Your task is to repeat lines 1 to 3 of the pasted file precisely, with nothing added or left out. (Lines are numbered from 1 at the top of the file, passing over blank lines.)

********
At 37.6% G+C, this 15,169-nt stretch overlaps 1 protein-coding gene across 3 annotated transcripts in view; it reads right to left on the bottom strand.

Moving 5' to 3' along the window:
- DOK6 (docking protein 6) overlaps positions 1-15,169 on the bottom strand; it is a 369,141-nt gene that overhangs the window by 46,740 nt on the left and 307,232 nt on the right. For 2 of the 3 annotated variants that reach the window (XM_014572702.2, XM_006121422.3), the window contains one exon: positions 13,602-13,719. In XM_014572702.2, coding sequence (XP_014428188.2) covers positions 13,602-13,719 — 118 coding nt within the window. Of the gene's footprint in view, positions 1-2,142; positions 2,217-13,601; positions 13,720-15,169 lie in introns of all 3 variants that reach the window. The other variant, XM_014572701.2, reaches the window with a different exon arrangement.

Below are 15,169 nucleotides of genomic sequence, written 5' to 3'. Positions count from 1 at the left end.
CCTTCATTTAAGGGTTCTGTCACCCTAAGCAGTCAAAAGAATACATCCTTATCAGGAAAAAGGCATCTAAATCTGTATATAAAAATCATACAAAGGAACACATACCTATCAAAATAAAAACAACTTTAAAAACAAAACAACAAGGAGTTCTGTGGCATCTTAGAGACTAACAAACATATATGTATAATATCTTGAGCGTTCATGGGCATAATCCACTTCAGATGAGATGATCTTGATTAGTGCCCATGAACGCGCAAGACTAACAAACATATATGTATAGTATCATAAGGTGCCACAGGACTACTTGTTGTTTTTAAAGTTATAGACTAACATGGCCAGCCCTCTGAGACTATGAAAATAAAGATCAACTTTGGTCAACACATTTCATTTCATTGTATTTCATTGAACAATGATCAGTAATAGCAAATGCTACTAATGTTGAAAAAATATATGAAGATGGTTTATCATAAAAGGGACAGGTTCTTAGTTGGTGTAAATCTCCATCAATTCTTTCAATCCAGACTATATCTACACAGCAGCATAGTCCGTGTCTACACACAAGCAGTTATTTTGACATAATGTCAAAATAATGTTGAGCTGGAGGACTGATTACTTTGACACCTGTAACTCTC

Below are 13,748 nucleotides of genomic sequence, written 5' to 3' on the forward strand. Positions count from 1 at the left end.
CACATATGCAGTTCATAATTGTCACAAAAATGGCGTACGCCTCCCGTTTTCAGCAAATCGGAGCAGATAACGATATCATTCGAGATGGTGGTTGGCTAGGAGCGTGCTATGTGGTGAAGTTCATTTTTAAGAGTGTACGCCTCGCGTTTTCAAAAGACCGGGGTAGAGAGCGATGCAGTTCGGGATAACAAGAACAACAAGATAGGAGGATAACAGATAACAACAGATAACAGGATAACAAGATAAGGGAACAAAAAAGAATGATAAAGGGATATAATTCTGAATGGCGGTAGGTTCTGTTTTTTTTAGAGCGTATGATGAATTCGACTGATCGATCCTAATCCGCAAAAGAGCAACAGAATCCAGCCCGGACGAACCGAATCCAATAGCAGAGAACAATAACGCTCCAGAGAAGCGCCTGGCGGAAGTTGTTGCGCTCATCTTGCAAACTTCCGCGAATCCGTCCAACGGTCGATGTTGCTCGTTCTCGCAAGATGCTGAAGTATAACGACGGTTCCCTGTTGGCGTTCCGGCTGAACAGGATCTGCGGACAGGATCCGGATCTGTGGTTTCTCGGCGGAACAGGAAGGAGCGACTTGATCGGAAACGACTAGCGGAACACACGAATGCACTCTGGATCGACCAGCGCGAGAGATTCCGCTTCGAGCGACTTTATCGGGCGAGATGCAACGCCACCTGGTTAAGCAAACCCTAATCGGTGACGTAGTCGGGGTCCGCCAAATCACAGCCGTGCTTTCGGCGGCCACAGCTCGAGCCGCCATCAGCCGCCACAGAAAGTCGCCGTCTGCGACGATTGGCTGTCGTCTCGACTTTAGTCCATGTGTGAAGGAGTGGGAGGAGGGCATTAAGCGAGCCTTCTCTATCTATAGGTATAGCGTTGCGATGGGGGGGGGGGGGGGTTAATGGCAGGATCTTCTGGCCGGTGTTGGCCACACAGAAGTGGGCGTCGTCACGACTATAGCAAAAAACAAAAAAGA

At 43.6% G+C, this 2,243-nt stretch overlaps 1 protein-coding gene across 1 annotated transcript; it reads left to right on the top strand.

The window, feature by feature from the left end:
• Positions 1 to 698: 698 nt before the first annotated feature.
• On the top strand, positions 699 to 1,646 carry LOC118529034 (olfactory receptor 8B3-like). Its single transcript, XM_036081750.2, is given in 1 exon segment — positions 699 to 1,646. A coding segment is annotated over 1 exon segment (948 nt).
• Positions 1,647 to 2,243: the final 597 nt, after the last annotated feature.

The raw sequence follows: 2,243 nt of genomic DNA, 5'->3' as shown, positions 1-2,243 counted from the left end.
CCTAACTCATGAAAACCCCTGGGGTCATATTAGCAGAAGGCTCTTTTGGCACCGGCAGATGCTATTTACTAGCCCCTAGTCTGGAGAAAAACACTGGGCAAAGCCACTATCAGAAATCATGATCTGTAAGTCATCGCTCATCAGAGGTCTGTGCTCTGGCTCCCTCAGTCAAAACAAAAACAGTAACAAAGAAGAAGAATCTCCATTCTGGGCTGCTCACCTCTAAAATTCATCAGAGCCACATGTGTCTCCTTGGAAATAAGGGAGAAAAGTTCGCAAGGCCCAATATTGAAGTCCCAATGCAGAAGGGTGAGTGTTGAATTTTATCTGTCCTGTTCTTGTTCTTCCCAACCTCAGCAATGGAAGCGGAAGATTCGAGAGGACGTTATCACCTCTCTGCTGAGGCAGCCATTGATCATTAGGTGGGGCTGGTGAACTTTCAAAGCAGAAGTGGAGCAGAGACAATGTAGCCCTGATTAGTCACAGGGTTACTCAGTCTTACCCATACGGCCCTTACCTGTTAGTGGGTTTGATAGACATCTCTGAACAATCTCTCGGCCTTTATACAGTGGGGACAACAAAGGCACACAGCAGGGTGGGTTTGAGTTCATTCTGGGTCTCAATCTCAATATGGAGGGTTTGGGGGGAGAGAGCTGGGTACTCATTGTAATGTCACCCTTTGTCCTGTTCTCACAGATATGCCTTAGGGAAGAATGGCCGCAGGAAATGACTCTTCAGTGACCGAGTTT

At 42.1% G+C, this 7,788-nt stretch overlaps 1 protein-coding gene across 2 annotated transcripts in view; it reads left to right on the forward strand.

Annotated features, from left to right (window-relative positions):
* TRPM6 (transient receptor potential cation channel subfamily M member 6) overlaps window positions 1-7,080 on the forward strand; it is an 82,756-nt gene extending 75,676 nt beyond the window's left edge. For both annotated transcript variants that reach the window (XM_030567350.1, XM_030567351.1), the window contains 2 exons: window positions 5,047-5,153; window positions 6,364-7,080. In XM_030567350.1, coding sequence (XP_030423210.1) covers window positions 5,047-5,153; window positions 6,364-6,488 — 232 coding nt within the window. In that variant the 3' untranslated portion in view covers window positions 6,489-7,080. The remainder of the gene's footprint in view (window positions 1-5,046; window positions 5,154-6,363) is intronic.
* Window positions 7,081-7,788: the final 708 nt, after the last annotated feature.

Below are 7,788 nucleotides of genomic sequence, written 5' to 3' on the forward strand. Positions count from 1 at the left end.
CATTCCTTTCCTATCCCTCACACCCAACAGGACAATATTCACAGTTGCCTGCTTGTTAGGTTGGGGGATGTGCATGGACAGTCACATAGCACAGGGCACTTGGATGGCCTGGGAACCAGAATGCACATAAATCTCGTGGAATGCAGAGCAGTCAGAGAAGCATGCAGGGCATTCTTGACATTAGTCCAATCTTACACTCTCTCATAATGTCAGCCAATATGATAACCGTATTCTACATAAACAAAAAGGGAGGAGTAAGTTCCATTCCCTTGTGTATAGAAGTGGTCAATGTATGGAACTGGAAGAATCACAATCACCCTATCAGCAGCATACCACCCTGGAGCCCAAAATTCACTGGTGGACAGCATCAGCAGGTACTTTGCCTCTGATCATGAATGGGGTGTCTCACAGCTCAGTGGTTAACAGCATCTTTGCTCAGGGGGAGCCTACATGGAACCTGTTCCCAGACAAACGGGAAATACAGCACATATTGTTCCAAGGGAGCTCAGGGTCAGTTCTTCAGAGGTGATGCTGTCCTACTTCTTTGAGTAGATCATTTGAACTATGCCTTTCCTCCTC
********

At 37.6% G+C, this 15,169-nt stretch overlaps 1 protein-coding gene across 3 annotated transcripts in view; it reads right to left on the bottom strand.

Moving 5' to 3' along the window:
- DOK6 (docking protein 6) overlaps positions 1-15,169 on the bottom strand; it is a 369,141-nt gene that overhangs the window by 46,740 nt on the left and 307,232 nt on the right. For 2 of the 3 annotated variants that reach the window (XM_014572702.2, XM_006121422.3), the window contains one exon: positions 13,602-13,719. In XM_014572702.2, coding sequence (XP_014428188.2) covers positions 13,602-13,719 — 118 coding nt within the window. Of the gene's footprint in view, positions 1-2,142; positions 2,217-13,601; positions 13,720-15,169 lie in introns of all 3 variants that reach the window. The other variant, XM_014572701.2, reaches the window with a different exon arrangement.